Chocolate Pebbles Make for Yummy Stocking Stuffers

28 11 2007

Candy Pebbles are a surprise mix of chocolates, fruits, nuts, and candies with a unique candy coated pebble shell.”

Not only do they look pretty good, they sound pretty darn tasty too! I might have to break down and get some. 🙂

Might be just the thing to stuff someone’s therma-check-polar-fleece-hiking-grades tocking.

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New Geology T-Shirt, Free Shipping and $15 off!

27 11 2007

UnEarthedTees is offering 2 great deals:

  • Through Nov 30 we have free shipping on orders over $75, when you use coupon code freeship75.
  • Not getting $75’s worth? No matter, today and tomorrow (only!) you can get $15 off any purchase of $50 when you use coupon code frfam2007. (through Nov 28.)

So what’s new?
Well, being a big fan of detective-type tv shows, I had the sudden idea to create this new t-shirt design:

Without a trace mineral t-shirt

If you think there’s a pattern here, you may be right — I love parody:

CSILaw & Ore--Geological intent

More cool geology t-shirts live at UnEarthedTees!





New! Geology and Paleontology Yard Signs

15 11 2007

Finally public safety will now be improved with UnEarthedTees’ Trilobite Warning and Dinosaur Crossing signs for your yard. Perfect for geologists, paleontologists and earth science and dinosaur buffs.

Don’t become the victim of pesky liability suits due to marauding trilos on your property! See all of them here.

Trilobite crossing sign Trilo bites warning sign T-Rex Crossing sign





The Earth as Art

5 11 2007

The West Fjords are a series of peninsulas in northwestern Iceland. They represent less than one-eighth the country’s land area, but their jagged perimeter accounts for more than half of Iceland’s total coastline.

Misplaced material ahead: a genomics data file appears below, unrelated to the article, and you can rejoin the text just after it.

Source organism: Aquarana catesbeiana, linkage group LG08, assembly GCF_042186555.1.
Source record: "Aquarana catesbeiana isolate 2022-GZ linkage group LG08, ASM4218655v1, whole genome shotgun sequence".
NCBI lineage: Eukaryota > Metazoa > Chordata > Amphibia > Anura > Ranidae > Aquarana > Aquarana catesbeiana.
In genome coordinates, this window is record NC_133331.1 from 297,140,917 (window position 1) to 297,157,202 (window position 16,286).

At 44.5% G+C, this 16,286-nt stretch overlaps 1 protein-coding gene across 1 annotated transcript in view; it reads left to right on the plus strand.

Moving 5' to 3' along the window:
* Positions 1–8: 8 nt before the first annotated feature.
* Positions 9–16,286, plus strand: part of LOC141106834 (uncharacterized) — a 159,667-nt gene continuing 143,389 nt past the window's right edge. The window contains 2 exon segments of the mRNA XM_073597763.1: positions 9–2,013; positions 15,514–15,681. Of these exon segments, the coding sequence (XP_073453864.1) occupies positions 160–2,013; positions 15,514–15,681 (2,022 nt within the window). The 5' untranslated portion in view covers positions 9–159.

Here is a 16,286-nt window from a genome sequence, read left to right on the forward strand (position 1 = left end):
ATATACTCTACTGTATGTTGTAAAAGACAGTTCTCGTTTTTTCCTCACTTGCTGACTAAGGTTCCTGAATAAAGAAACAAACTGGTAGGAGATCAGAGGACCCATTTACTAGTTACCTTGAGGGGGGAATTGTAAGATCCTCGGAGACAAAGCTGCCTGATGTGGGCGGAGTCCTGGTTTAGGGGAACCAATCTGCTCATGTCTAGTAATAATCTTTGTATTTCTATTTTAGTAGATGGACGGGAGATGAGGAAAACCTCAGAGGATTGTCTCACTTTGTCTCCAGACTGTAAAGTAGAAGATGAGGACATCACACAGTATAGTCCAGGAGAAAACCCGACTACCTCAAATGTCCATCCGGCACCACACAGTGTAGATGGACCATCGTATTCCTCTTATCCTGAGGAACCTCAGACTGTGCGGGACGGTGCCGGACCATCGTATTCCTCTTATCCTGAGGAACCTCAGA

Earth as Art; Fjords

Source: NASA; Library of Congress





Deceptively Fresh Trees Evidence of Glacial Melt

3 11 2007

A geologist has radiocarbon-dated tree stumps found at the foot of glaciers in Western Canada and found them to be 7,000 years old. The stumps, which look fresh and are rooted to their original soil and location, appear as they do due to their being buried under glacial ice for 7,000 years.


Geologist Johannes Koch of The College of Wooster who ran the tests, said of the trees “They really indicate when the glaciers overrode them, and their kill date gives the age of the glacier advance,” Koch explained. They also give us a span of time during which the glaciers have always been larger than they were 7000 years ago – until the recently warming climate released the stumps from their icy tombs.”

While there have been many advances and retreats of these glaciers over the past 7000 years, no retreats have pushed them back so far upstream as to expose these trees. Koch points to global warming to explain the recent rapid glacial retreat.


“It seems like an unprecedented change in a short amount of time,” Koch said. “From this work and many other studies looking at forcings of the climate system, one has to turn away from natural ones alone to explain this dramatic change of the past 150 years.”

Koch presented his findings at the recent GSA Conference.

From Terra Daily, via UC Davis Geology in the News

Note: I blogged this while watching the horrific Dantes Peak on TV. Big nasty volcano!